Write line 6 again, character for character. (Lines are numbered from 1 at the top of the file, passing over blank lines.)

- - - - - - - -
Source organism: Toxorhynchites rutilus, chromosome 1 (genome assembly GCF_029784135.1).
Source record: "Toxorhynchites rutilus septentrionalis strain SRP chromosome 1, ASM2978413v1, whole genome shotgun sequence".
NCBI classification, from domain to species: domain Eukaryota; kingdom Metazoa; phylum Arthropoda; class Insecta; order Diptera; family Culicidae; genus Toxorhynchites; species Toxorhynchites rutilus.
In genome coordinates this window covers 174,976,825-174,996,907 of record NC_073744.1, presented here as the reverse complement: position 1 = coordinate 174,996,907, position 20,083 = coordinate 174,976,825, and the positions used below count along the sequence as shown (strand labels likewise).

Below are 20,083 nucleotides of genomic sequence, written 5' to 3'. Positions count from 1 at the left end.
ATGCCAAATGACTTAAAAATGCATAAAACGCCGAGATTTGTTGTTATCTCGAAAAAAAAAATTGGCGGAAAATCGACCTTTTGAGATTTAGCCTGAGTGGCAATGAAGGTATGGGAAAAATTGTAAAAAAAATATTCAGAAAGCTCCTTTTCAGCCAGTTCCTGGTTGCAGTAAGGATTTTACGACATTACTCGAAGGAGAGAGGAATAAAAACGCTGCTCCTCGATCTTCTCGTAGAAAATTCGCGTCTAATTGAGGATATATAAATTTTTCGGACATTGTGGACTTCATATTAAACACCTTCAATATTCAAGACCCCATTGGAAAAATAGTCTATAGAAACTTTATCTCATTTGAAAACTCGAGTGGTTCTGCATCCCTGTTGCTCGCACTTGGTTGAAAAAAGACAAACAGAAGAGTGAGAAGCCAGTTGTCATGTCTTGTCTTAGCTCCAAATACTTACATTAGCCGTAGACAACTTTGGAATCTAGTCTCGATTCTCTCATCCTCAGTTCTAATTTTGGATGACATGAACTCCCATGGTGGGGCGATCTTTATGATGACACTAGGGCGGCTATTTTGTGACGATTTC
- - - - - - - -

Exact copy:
ATGCCAAATGACTTAAAAATGCATAAAACGCCGAGATTTGTTGTTATCTCGAAAAAAAAAATTGGCGGAAAATCGACCTTTTGAGATTTAGCCTGAGTGGCAATGAAGGTATGGGAAAAATTGTAAAAAAAATATTCAGAAAGCTCCTTTTCAGCCAGTTCCTGGTTGCAGTAAGGATTTTACGACATTACTCGAAGGAGAGAGGAATAAAAACGCTGCTCCTCGATCTTCTCGTAGAAAATTCGCGTCTAATTGAGGATATATAAATTTTTCGGACATTGTGGACTTCATATTAAACACCTTCAATATTCAAGACCCCATTGGAAAAATAGTCTATAGAAACTTTATCTCATTTGAAAACTCGAGTGGTTCTGCATCCCTGTTGCTCGCACTTGGTTGAAAAAAGACAAACAGAAGAGTGAGAAGCCAGTTGTCATGTCTTGTCTTAGCTCCAAATACTTACATTAGCCGTAGACAACTTTGGAATCTAGTCTCGATTCTCTCATCCTCAGTTCTAATTTTGGATGACATGAACTCCCATGGTGGGGCGATCTTTATGATGACACTAGGGCGGCTATTTTGTGACGATTTC